Cats and dogs respond differently to similar raw pet food

Pet food formulators should remember that cats are not small dogs, said David Thomas of Massey University, during his presentation at Petfood Forum 2018.

Tim Wall Headshot Small Headshot
(Amaviael, BigStock.com)
(Amaviael, BigStock.com)

Pet food formulators should remember that cats are not small dogs, said David Thomas, PhD of Massey University in New Zealand, during his presentation at Petfood Forum 2018. The differences in feline and canine digestive systems, and the bacteria their guts harbor, were exemplified in the way that cats’ and dogs’ systems responded to nearly identical raw, high-protein diets, sometimes call biologically appropriate raw foods (BARF).

“These are high-meat content diets with little or no carbohydrates,” he said. “They’re increasingly popular worldwide, but there’s very little scientific data or nutritional health outcome data.

Thomas and his colleagues have been focusing on these BARF diets over the last five or six years. One aspect of studying raw pet foods is that it takes out any effects of cooking or further processing these diets, he said.

How dogs and cats digest raw pet foods

In two separate studies, researchers fed similar raw pet food diet to dogs and cats. The studies were originally intended to look at differences related to kibble versus raw pet foods, but the scientists were able to use the data they collected to compare cats to dogs as well.

In both experiments, the raw pet food consisted of 73 percent beef muscle, 10 percent beef liver, 5 percent bone chip, 5 percent beef tripe, 3.5 percent beef heart, 3.5 percent beef kidney, 0.2 percent mineral premix specific to either dogs or cats. The only part of the formulation that differed was the mineral pre-mix.

“Apparent nutrient digestibility on these diets extremely high,” he said. “So how do cats and dogs respond to these high-meat diets?”

The scientists examined the animals’ feces after eating the BARF diets for three weeks and rated them on a five point score in which one is dry and five is liquid. Between 1.5 and 2.5 is considered ideal. The cats’ fecal score was 1.8 and the dogs’ was 3.5.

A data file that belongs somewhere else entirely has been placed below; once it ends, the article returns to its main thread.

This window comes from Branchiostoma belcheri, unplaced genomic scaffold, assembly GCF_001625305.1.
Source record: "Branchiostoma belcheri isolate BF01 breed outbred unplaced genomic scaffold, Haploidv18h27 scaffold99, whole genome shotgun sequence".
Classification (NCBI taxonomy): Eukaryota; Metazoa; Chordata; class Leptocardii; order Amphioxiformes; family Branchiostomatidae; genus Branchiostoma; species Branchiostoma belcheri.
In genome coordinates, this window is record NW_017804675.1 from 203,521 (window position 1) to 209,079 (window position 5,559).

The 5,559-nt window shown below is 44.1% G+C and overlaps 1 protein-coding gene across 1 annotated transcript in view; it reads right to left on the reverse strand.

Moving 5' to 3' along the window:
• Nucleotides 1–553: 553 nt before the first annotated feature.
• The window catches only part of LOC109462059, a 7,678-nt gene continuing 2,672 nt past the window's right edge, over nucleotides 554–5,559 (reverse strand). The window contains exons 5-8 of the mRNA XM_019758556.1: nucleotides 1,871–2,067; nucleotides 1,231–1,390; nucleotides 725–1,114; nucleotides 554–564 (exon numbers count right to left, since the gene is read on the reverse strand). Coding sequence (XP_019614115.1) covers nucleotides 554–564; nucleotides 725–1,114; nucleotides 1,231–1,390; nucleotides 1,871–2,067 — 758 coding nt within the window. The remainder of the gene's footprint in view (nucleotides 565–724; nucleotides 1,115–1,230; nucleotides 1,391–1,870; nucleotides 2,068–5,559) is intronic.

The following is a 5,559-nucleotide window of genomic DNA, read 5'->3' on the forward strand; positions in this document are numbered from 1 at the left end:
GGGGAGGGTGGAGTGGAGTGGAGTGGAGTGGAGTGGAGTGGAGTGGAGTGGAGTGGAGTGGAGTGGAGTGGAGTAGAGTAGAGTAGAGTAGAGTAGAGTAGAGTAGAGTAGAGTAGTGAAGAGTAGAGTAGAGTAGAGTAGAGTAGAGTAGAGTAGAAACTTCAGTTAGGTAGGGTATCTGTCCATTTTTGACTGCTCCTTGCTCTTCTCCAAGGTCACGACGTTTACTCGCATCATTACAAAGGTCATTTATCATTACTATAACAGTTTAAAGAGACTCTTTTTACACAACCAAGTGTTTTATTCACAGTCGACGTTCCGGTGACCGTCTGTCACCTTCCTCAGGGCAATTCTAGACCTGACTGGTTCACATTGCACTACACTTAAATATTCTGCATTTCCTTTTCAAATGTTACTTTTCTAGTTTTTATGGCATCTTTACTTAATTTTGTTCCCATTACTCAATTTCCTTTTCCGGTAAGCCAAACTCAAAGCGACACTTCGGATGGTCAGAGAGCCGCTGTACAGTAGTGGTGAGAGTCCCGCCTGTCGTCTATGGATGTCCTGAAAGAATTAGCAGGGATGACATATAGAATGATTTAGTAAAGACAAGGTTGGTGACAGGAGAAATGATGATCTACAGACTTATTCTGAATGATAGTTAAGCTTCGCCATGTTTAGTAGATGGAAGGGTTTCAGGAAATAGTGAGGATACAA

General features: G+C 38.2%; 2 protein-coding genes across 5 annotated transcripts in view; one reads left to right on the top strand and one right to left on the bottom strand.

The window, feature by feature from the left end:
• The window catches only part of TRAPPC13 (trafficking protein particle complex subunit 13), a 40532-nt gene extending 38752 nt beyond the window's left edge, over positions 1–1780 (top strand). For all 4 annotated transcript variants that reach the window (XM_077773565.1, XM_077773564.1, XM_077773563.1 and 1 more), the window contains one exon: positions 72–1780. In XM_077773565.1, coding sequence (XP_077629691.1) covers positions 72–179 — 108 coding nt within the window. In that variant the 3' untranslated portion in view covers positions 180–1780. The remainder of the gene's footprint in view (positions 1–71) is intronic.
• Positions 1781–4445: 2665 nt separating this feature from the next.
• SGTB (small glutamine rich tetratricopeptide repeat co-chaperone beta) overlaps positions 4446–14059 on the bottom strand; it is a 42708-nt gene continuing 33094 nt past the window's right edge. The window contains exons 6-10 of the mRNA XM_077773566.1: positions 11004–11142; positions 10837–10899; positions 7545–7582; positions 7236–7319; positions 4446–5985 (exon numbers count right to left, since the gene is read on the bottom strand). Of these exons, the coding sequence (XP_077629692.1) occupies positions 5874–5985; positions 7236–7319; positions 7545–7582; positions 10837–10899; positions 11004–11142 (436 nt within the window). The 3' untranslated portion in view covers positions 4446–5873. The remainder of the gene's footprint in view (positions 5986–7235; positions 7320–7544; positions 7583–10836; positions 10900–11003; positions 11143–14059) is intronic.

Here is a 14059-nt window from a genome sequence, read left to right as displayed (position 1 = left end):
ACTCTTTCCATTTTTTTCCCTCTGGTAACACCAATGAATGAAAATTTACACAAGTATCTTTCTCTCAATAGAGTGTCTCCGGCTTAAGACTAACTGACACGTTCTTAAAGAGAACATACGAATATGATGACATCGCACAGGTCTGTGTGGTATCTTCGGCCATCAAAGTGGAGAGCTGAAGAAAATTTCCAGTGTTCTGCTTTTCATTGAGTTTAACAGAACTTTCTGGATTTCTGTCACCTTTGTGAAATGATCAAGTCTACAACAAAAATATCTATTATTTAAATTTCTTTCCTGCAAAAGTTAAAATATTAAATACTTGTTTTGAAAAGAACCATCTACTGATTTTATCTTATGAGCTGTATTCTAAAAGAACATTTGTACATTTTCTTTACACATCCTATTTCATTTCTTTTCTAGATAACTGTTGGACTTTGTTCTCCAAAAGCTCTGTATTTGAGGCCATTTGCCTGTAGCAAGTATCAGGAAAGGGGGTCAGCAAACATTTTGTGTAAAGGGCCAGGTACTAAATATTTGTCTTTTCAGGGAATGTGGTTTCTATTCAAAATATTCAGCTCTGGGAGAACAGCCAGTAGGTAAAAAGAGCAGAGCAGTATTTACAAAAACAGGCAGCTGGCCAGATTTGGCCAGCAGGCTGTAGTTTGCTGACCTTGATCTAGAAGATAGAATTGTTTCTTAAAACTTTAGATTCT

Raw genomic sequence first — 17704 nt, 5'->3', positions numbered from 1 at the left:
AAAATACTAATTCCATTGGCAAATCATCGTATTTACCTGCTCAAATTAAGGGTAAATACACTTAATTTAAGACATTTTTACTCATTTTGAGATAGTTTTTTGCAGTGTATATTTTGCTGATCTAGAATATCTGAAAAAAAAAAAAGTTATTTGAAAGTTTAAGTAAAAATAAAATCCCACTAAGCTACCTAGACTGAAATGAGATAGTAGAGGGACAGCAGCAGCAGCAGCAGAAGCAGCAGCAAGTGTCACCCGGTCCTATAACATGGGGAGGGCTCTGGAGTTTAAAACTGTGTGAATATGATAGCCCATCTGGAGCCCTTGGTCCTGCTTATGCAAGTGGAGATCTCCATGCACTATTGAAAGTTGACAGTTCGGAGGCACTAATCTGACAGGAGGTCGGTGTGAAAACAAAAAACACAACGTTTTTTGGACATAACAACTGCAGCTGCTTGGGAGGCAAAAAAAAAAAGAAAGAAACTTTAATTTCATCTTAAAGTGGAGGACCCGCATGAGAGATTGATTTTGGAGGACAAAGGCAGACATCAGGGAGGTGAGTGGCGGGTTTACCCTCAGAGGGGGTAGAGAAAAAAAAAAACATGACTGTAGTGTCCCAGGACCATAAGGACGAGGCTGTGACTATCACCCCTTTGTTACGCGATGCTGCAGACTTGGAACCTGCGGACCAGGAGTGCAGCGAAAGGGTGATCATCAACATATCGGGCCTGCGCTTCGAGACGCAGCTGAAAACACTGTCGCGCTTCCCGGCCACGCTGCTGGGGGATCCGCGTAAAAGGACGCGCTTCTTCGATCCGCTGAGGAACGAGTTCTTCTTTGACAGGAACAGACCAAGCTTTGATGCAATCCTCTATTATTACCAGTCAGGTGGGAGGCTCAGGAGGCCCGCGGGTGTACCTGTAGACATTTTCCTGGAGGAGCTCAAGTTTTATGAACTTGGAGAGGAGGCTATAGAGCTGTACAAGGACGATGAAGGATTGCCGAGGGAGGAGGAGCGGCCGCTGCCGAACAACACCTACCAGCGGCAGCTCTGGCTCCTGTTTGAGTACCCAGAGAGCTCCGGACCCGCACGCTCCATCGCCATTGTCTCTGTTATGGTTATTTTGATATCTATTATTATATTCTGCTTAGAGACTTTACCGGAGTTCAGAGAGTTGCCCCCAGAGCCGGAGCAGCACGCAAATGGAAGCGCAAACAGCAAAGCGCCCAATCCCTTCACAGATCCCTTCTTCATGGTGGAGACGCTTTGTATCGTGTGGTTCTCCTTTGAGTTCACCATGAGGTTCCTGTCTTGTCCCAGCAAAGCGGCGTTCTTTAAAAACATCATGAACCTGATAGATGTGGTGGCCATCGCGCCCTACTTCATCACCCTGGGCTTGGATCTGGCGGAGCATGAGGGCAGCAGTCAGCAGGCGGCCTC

“The cats are the low end of that ideal range and the dog is slightly above it,” Thomas said.

Differences in intestinal microbes in dogs and cats fed raw diets

The organic acids in the dogs’ and cats’ feces differed in the ratio of acetate, propionate and butyrate.

The bacterial communities in the animals’ gut microbiomes influence these amino acid levels, he said. Just as the amino acids differed, so too did the species of microorganisms found in the feces and their prevalence.

In cats, the top genera of bacteria were Clostridium at 25 percent, Fusobacterium at 13 percent and then Prevotellaceae, Fusobacteriaceae and Eubacterium.

In dogs, Peptostreptococcus were the most prevalent genera at 28 percent, followed by Fusobacterium with 15 percent, Blautia at nine percent, then Collinsella and Clostridium.

“So, you get some similarities but a lot of differences in the two species response to basically a similar diet,” Thomas said.

About Petfood Forum 2019

Petfood R&D Showcase is scheduled for October 9-11, 2018 at Kansas State University in Manhattan, Kansas. SUPER Early Bird registration is now open.

Petfood Forum is the not-to-be-missed trade show event for pet food professionals from around the world to network, exchange ideas and do business with one another and with the industry's leading pet food manufacturers and suppliers. Petfood Forum 2019 will take place at the Kansas City Convention Center in Kansas City, Missouri, USA on April 29 – May 1, 2019.

Page 1 of 323
Next Page